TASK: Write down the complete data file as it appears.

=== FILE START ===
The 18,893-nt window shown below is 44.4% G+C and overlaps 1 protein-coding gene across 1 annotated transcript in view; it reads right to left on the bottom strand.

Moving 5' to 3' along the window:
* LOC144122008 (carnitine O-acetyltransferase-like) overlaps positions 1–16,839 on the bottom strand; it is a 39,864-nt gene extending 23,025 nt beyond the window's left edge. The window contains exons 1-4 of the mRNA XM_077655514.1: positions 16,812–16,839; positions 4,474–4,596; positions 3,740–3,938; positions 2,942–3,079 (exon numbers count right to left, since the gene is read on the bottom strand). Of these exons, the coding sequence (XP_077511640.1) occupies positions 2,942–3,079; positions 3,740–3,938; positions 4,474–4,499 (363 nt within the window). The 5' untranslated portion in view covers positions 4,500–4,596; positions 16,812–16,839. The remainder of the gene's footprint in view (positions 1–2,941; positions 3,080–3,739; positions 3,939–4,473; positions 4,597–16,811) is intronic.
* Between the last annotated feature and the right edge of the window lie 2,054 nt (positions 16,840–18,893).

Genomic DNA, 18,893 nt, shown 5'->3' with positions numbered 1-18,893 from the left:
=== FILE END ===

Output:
The 18,893-nt window shown below is 44.4% G+C and overlaps 1 protein-coding gene across 1 annotated transcript in view; it reads right to left on the bottom strand.

Moving 5' to 3' along the window:
* LOC144122008 (carnitine O-acetyltransferase-like) overlaps positions 1–16,839 on the bottom strand; it is a 39,864-nt gene extending 23,025 nt beyond the window's left edge. The window contains exons 1-4 of the mRNA XM_077655514.1: positions 16,812–16,839; positions 4,474–4,596; positions 3,740–3,938; positions 2,942–3,079 (exon numbers count right to left, since the gene is read on the bottom strand). Of these exons, the coding sequence (XP_077511640.1) occupies positions 2,942–3,079; positions 3,740–3,938; positions 4,474–4,499 (363 nt within the window). The 5' untranslated portion in view covers positions 4,500–4,596; positions 16,812–16,839. The remainder of the gene's footprint in view (positions 1–2,941; positions 3,080–3,739; positions 3,939–4,473; positions 4,597–16,811) is intronic.
* Between the last annotated feature and the right edge of the window lie 2,054 nt (positions 16,840–18,893).

Genomic DNA, 18,893 nt, shown 5'->3' with positions numbered 1-18,893 from the left: